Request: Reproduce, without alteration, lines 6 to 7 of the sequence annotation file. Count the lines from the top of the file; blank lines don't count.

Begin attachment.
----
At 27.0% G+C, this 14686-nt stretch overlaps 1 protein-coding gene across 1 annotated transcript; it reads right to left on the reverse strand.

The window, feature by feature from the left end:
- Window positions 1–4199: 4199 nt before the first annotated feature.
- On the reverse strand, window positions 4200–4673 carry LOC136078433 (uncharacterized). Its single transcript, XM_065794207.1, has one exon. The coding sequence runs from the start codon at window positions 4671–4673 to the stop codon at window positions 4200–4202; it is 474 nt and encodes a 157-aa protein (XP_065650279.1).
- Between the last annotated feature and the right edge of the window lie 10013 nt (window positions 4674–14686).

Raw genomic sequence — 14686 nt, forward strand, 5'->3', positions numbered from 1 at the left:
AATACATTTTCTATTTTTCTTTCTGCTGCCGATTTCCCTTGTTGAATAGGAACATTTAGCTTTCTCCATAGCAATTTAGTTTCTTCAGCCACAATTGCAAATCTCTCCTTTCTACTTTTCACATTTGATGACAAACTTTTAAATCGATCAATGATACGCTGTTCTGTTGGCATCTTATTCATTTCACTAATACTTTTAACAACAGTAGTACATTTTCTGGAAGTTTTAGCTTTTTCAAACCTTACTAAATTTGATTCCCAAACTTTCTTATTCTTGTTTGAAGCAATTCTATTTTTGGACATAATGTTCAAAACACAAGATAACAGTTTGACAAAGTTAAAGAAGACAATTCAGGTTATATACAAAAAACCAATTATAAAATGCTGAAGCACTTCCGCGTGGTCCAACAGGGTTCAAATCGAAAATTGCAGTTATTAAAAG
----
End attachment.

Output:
Raw genomic sequence — 14686 nt, forward strand, 5'->3', positions numbered from 1 at the left:
AATACATTTTCTATTTTTCTTTCTGCTGCCGATTTCCCTTGTTGAATAGGAACATTTAGCTTTCTCCATAGCAATTTAGTTTCTTCAGCCACAATTGCAAATCTCTCCTTTCTACTTTTCACATTTGATGACAAACTTTTAAATCGATCAATGATACGCTGTTCTGTTGGCATCTTATTCATTTCACTAATACTTTTAACAACAGTAGTACATTTTCTGGAAGTTTTAGCTTTTTCAAACCTTACTAAATTTGATTCCCAAACTTTCTTATTCTTGTTTGAAGCAATTCTATTTTTGGACATAATGTTCAAAACACAAGATAACAGTTTGACAAAGTTAAAGAAGACAATTCAGGTTATATACAAAAAACCAATTATAAAATGCTGAAGCACTTCCGCGTGGTCCAACAGGGTTCAAATCGAAAATTGCAGTTATTAAAAG